Frederick Douglass "Fritz" Pollard (January 27, 1894 – May 11, 1986) was the first African American head coach in the National Football League (NFL). Pollard along with Bobby Marshall were the first two African American players in the NFL in 1920. Sportswriter Walter Camp ranked Pollard as "one of the greatest runners these eyes have ever seen."
Pollard was born in Chicago on January 27, 1894. He attended Albert Grannis Lane Manual Training High School, also known as "Lane Tech," where he played football, baseball, and ran track. Pollard attended Brown University, majoring in chemistry. Pollard played half-back on the Brown football team, which went to the 1916 Rose Bowl. He was the first black football player at Brown. He became the first black running back to be named to the Walter CampAll-America team.
Pollard, along with all nine of the black players in the NFL at the time, were removed from the league at the end of the 1926 season, never to return again. He spent some time organizing all-black barnstorming teams, including the Chicago Black Hawks in 1928 and the Harlem Brown Bombers in the 1930s.
Pollard coached Lincoln University (Pennsylvania)'s football team during the 1918 to 1920 seasons  and served as athletic director of the school's World War I era Students' Army Training Corps. During 1918–1919, he led the team to a victorious season defeating Howard University's Bisons 13-0  in the annual Thanksgiving classic as well as Hampton (7-0) on November 9, 1918 and teams of military recruits at Camp Dix (19-0) on November 2, 1918  and Camp Upton (41-0). By the fall of 1920, however, he had begun to play for Akron and missed key contests with Hampton and Howard. Much to Lincoln's alumni and administration's consternation, Lincoln's team was defeated 14-0 against Hampton and 42-0 against Howard. Paul Robeson was enlisted by Lincoln's alumni to coach the Thanksgiving 1920 game against Howard.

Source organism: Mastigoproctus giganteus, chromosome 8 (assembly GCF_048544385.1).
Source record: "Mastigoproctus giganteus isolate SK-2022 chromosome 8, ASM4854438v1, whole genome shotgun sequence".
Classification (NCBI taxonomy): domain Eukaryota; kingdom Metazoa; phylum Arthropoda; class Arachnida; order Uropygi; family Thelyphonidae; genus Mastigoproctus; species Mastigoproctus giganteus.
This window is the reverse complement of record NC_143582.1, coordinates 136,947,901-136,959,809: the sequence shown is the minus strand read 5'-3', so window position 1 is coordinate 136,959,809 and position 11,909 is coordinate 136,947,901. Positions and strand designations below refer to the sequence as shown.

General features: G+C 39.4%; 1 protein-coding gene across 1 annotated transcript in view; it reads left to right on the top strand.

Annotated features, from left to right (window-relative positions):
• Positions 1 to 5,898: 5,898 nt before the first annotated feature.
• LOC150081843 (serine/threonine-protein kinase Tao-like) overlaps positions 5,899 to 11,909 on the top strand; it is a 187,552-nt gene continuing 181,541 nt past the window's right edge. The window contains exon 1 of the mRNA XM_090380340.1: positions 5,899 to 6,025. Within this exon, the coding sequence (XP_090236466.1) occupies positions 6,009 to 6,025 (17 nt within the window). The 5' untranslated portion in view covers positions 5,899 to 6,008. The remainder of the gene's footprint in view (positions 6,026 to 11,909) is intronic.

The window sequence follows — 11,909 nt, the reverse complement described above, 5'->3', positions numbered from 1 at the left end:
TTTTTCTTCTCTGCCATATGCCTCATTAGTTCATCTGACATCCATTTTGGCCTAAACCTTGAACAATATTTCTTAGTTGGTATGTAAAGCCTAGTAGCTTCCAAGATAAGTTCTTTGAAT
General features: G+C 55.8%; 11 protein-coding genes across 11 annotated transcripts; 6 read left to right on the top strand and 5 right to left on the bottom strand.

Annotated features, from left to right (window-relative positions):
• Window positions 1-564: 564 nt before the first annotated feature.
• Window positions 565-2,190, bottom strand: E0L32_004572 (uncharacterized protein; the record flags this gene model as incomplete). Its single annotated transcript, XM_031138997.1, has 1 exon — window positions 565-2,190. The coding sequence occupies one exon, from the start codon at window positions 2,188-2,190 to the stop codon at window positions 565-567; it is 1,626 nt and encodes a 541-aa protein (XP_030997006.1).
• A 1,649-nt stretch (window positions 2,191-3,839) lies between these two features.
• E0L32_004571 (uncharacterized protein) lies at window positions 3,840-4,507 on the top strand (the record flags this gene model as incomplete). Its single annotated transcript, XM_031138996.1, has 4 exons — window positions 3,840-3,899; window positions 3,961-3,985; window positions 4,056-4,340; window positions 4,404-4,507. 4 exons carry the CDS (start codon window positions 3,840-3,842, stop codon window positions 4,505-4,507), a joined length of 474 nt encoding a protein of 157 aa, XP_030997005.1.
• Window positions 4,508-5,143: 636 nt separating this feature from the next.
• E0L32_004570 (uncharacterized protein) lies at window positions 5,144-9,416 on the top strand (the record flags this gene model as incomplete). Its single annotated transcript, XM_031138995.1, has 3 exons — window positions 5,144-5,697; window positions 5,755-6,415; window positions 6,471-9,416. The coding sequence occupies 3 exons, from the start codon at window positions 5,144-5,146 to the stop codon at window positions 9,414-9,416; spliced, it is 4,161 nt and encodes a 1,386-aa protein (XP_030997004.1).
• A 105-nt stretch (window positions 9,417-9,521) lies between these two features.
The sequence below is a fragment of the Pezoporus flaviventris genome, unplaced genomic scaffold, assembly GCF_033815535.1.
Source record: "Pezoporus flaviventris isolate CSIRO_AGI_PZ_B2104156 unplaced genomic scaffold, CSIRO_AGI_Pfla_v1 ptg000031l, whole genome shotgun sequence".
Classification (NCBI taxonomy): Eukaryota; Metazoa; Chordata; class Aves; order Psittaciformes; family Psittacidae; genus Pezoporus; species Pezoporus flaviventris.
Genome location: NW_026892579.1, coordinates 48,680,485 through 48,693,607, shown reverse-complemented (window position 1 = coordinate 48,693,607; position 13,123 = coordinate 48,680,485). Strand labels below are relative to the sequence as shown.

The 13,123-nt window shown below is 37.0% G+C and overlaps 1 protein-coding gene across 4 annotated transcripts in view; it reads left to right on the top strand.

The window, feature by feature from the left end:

Pollard later criticized Lincoln's administration, saying they had hampered his ability to coach and had refused to provide adequate travel accommodations for the team. "Prior to the Hampton game, the team was compelled to go to Hampton by boat, sleeping on the decks and under portholes," he told a reporter. "No cabins were provided, nor were they given a place to sleep after reaching Hampton. They lost the game through lack of rest." He also blamed the school for not providing the proper equipment. "I, myself, bought and paid $200 out of my pocket for football shoes for the team." He missed the 1920 Howard game, he said, because his Lincoln salary was so low that he was compelled to augment it with pay from Akron.
In the 1930s, Pollard founded his own professional football team, the Brown Bombers. The Depression ended the Brown Bombers’ run in 1938, and Pollard went on to other ventures, including a talent agency, tax consulting and film and music production. He produced Rockin' the Blues in 1956, which included such performers as Connie Carroll, The Harptones, The Five Miller Sisters, Pearl Woods, Linda Hopkins, Elyce Roberts, The Hurricanes, and The Wanderers. Pollard also published the first black-owned newspaper in New York City, the New York Independent News, from 1935 to 1942.